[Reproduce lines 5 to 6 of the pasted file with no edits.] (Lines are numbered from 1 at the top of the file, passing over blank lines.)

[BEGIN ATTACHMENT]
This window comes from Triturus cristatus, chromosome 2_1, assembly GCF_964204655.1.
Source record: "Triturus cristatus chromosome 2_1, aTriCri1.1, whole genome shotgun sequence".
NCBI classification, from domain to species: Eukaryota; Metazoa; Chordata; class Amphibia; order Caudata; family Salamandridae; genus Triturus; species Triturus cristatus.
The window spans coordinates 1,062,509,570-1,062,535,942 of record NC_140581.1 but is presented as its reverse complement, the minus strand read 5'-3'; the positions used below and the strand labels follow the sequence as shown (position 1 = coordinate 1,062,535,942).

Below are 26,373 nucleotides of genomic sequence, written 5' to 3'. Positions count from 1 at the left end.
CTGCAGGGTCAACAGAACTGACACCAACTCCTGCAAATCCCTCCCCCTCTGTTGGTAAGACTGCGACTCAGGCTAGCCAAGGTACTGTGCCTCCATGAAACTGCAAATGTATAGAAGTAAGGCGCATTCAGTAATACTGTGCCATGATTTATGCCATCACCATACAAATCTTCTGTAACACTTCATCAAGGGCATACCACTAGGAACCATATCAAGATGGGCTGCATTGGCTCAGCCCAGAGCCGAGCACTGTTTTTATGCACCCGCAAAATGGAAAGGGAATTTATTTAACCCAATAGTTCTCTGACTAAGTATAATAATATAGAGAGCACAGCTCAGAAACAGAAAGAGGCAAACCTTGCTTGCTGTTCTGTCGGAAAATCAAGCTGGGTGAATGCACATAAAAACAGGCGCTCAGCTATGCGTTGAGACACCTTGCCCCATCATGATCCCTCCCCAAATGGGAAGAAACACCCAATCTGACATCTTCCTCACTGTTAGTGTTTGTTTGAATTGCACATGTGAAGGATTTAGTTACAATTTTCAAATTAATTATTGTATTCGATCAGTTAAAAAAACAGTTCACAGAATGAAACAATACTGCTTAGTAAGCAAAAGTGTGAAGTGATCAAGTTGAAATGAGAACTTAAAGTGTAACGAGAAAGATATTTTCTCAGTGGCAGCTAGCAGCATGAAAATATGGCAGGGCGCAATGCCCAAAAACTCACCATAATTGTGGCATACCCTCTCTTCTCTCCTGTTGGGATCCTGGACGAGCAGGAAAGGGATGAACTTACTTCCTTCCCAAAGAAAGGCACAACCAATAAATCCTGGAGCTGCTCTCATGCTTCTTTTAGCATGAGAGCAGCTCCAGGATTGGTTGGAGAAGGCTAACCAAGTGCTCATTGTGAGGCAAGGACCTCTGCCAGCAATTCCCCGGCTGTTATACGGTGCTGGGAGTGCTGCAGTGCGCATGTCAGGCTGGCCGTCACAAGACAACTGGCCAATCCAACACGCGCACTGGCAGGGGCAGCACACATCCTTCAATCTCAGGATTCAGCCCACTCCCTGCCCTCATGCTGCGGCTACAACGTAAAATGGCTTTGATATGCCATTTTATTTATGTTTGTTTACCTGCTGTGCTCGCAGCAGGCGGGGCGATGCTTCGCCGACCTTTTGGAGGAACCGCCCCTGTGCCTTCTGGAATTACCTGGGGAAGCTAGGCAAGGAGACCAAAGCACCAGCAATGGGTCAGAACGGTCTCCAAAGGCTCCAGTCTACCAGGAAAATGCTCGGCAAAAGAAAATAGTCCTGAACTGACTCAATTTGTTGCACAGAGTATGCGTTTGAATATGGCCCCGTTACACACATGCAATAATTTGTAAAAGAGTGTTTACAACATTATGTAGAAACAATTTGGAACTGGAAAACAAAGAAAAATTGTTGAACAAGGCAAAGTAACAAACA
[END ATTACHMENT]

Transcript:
Below are 26,373 nucleotides of genomic sequence, written 5' to 3'. Positions count from 1 at the left end.
CTGCAGGGTCAACAGAACTGACACCAACTCCTGCAAATCCCTCCCCCTCTGTTGGTAAGACTGCGACTCAGGCTAGCCAAGGTACTGTGCCTCCATGAAACTGCAAATGTATAGAAGTAAGGCGCATTCAGTAATACTGTGCCATGATTTATGCCATCACCATACAAATCTTCTGTAACACTTCATCAAGGGCATACCACTAGGAACCATATCAAGATGGGCTGCATTGGCTCAGCCCAGAGCCGAGCACTGTTTTTATGCACCCGCAAAATGGAAAGGGAATTTATTTAACCCAATAGTTCTCTGACTAAGTATAATAATATAGAGAGCACAGCTCAGAAACAGAAAGAGGCAAACCTTGCTTGCTGTTCTGTCGGAAAATCAAGCTGGGTGAATGCACATAAAAACAGGCGCTCAGCTATGCGTTGAGACACCTTGCCCCATCATGATCCCTCCCCAAATGGGAAGAAACACCCAATCTGACATCTTCCTCACTGTTAGTGTTTGTTTGAATTGCACATGTGAAGGATTTAGTTACAATTTTCAAATTAATTATTGTATTCGATCAGTTAAAAAAACAGTTCACAGAATGAAACAATACTGCTTAGTAAGCAAAAGTGTGAAGTGATCAAGTTGAAATGAGAACTTAAAGTGTAACGAGAAAGATATTTTCTCAGTGGCAGCTAGCAGCATGAAAATATGGCAGGGCGCAATGCCCAAAAACTCACCATAATTGTGGCATACCCTCTCTTCTCTCCTGTTGGGATCCTGGACGAGCAGGAAAGGGATGAACTTACTTCCTTCCCAAAGAAAGGCACAACCAATAAATCCTGGAGCTGCTCTCATGCTTCTTTTAGCATGAGAGCAGCTCCAGGATTGGTTGGAGAAGGCTAACCAAGTGCTCATTGTGAGGCAAGGACCTCTGCCAGCAATTCCCCGGCTGTTATACGGTGCTGGGAGTGCTGCAGTGCGCATGTCAGGCTGGCCGTCACAAGACAACTGGCCAATCCAACACGCGCACTGGCAGGGGCAGCACACATCCTTCAATCTCAGGATTCAGCCCACTCCCTGCCCTCATGCTGCGGCTACAACGTAAAATGGCTTTGATATGCCATTTTATTTATGTTTGTTTACCTGCTGTGCTCGCAGCAGGCGGGGCGATGCTTCGCCGACCTTTTGGAGGAACCGCCCCTGTGCCTTCTGGAATTACCTGGGGAAGCTAGGCAAGGAGACCAAAGCACCAGCAATGGGTCAGAACGGTCTCCAAAGGCTCCAGTCTACCAGGAAAATGCTCGGCAAAAGAAAATAGTCCTGAACTGACTCAATTTGTTGCACAGAGTATGCGTTTGAATATGGCCCCGTTACACACATGCAATAATTTGTAAAAGAGTGTTTACAACATTATGTAGAAACAATTTGGAACTGGAAAACAAAGAAAAATTGTTGAACAAGGCAAAGTAACAAACA